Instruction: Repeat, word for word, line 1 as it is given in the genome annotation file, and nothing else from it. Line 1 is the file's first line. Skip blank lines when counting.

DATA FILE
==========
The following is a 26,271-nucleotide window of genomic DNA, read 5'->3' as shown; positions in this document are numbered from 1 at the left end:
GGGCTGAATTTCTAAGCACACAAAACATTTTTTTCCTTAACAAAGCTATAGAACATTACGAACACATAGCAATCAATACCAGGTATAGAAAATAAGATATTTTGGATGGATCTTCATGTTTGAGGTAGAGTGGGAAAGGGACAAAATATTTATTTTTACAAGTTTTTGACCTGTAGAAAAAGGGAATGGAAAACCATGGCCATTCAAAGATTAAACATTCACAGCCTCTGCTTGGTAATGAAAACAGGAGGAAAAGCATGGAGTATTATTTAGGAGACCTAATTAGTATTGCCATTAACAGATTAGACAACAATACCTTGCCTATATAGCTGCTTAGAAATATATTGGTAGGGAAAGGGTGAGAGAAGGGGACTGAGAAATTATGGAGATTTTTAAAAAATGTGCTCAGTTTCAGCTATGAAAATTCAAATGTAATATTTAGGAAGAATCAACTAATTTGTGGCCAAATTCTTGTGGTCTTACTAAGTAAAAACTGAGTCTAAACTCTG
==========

The following is a 26,271-nucleotide window of genomic DNA, read 5'->3' as shown; positions in this document are numbered from 1 at the left end: